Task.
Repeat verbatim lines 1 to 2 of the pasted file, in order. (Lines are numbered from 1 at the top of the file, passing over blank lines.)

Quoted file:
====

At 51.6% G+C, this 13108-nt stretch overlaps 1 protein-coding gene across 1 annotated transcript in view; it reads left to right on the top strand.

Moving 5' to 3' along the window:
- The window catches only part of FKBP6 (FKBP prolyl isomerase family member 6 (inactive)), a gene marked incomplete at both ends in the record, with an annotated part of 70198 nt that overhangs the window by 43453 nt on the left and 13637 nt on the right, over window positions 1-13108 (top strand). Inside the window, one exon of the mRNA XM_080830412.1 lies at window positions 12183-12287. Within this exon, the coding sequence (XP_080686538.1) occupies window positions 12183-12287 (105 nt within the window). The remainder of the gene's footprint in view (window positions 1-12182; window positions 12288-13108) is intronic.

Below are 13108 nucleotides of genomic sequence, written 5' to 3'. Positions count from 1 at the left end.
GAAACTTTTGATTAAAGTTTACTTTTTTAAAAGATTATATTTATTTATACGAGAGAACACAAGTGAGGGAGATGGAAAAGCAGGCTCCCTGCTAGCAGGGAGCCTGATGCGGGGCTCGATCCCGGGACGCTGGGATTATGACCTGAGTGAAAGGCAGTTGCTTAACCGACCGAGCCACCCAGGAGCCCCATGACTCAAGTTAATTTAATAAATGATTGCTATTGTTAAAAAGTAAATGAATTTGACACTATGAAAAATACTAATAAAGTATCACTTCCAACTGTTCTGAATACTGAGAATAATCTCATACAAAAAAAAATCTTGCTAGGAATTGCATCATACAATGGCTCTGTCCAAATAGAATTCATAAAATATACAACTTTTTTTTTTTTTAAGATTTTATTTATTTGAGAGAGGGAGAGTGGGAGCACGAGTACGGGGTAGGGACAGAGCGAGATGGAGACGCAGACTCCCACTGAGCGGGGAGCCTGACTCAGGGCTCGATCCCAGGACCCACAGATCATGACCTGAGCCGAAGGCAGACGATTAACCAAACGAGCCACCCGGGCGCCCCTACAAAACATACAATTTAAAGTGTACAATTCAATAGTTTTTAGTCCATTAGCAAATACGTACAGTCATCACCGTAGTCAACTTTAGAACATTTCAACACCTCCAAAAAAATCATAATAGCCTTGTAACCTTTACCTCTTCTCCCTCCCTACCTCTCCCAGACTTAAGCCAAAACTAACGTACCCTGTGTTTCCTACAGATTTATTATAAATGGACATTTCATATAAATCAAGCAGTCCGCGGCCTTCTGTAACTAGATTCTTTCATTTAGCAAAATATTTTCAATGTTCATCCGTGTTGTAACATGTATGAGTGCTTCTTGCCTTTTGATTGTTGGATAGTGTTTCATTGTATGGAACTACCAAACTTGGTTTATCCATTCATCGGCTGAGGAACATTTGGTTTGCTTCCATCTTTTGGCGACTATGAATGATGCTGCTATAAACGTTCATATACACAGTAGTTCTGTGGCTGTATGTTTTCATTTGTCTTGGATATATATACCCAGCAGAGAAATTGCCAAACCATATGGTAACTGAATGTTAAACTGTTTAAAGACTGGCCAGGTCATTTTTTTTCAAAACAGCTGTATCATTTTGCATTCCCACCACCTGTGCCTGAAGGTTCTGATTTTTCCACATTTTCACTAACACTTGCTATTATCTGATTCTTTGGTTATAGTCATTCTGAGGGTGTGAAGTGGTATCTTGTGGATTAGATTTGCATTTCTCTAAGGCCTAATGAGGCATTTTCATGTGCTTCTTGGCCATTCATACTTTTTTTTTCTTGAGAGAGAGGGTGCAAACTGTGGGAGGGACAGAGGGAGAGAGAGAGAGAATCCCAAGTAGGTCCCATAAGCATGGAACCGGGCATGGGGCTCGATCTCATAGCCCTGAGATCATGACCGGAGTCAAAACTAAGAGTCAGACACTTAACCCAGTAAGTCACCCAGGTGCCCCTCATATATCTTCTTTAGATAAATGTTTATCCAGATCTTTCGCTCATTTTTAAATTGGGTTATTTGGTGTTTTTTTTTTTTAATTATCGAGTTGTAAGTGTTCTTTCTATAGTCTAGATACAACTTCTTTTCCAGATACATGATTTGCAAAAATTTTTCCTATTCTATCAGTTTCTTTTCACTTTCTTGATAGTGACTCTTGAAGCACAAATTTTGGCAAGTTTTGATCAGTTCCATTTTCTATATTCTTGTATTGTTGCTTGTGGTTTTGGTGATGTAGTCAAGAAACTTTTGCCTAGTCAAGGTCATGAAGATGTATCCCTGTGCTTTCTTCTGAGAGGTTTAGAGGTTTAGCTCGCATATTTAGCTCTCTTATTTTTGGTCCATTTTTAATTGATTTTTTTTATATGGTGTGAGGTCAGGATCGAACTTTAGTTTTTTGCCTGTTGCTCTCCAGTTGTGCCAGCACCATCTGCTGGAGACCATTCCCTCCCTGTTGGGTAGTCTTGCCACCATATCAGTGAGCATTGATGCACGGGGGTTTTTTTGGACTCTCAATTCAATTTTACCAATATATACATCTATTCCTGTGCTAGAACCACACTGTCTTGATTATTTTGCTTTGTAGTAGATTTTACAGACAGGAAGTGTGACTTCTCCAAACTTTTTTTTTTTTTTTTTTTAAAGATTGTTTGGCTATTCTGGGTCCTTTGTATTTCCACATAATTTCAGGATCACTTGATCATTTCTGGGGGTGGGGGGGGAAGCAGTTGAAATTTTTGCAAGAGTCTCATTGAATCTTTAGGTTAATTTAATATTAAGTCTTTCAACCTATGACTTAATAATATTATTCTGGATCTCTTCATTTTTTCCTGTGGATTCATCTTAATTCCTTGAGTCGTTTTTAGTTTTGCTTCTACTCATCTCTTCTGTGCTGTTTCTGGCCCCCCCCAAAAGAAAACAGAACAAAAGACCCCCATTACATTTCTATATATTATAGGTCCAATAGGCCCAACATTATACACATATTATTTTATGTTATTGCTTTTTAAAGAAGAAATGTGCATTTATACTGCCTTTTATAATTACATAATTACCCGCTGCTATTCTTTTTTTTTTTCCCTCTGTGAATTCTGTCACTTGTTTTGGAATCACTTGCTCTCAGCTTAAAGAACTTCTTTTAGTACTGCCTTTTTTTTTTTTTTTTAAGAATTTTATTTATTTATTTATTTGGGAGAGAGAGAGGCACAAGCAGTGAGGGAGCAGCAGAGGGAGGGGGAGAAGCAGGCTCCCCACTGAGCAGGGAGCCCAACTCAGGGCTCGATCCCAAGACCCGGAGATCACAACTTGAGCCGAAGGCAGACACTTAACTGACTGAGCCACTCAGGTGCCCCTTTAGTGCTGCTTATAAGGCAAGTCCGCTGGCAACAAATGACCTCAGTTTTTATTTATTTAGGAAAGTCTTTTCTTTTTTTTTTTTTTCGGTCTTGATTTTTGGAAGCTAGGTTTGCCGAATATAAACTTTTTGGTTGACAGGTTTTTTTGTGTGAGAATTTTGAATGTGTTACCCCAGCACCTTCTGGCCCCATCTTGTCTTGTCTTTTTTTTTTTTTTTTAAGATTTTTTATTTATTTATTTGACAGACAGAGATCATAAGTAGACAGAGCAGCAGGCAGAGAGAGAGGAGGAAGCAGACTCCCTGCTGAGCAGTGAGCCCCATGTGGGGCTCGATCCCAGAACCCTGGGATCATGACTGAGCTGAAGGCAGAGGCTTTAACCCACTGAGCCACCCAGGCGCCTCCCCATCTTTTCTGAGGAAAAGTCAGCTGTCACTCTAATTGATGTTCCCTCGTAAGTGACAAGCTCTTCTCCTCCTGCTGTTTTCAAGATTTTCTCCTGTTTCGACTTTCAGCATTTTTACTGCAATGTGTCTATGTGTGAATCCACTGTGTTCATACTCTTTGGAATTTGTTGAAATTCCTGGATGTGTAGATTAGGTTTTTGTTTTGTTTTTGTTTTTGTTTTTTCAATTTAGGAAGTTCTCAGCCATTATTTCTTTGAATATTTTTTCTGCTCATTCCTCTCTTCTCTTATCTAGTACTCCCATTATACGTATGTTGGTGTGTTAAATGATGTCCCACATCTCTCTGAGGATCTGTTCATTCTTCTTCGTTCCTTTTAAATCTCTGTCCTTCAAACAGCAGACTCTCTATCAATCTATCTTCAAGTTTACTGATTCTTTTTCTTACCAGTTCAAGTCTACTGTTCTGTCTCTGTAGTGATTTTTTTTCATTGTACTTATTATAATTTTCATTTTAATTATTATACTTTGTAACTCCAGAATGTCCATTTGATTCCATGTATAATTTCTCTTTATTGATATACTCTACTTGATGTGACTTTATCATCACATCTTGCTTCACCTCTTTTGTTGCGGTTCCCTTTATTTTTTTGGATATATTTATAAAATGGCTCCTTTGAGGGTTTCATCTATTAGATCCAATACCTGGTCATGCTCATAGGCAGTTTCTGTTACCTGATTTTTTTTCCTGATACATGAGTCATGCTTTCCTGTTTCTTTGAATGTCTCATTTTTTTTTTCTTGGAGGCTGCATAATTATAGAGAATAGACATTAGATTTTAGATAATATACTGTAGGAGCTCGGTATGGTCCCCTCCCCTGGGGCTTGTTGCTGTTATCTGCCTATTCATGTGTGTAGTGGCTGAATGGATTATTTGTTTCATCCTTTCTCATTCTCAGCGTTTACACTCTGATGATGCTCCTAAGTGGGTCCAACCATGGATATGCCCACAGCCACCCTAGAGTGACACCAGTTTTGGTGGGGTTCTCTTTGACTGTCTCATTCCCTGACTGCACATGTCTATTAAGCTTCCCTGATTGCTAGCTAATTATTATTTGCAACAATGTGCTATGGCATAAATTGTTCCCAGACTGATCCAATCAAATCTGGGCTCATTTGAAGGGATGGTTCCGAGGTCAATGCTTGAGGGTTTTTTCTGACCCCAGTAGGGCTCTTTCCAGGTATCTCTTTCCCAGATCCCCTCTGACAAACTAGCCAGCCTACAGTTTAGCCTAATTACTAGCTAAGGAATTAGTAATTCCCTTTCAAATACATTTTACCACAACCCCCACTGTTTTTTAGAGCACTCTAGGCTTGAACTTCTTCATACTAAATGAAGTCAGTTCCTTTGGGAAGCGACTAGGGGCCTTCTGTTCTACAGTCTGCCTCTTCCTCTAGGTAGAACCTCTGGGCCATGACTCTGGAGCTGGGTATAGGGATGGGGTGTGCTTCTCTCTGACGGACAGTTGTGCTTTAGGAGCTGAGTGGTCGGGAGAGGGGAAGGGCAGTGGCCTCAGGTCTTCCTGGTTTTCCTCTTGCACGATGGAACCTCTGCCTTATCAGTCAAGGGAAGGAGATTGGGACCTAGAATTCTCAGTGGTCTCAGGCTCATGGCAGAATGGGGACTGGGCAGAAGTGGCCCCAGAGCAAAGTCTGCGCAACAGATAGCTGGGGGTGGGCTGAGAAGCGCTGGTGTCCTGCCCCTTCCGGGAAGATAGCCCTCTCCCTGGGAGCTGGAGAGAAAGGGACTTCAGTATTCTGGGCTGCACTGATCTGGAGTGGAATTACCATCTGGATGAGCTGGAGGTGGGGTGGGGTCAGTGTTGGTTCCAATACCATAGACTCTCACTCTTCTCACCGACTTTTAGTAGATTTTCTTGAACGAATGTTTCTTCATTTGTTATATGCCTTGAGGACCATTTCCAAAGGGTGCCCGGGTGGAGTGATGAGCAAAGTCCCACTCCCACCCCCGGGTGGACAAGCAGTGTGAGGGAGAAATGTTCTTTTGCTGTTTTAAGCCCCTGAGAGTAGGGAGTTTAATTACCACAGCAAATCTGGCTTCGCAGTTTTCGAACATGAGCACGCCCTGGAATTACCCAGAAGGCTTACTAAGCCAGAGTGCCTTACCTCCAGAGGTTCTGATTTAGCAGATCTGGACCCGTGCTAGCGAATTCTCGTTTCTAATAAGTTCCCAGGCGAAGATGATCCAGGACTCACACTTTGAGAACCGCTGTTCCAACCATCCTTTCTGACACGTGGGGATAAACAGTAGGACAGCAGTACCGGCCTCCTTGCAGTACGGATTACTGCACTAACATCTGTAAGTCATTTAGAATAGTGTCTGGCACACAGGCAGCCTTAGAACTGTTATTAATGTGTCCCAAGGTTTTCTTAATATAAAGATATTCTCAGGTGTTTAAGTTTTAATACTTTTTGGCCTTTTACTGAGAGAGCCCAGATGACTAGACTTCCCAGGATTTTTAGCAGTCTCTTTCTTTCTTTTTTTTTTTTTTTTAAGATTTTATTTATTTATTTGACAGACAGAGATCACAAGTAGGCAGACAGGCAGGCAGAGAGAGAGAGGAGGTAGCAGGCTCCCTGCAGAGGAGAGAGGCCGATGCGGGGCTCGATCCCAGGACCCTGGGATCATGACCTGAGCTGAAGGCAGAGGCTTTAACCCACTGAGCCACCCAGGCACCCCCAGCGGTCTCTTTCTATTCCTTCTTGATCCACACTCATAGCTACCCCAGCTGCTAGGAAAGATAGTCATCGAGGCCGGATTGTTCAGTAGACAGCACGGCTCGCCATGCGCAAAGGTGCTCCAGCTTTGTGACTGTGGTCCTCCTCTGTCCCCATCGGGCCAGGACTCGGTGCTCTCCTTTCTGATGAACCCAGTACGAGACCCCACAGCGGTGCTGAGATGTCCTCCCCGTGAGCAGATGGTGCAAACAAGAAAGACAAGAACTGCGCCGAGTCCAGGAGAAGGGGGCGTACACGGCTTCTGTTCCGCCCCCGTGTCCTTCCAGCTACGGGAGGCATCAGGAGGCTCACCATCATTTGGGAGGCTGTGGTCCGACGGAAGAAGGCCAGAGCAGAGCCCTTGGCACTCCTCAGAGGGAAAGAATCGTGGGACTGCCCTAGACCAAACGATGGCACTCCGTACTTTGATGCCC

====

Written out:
At 51.6% G+C, this 13108-nt stretch overlaps 1 protein-coding gene across 1 annotated transcript in view; it reads left to right on the top strand.

Moving 5' to 3' along the window: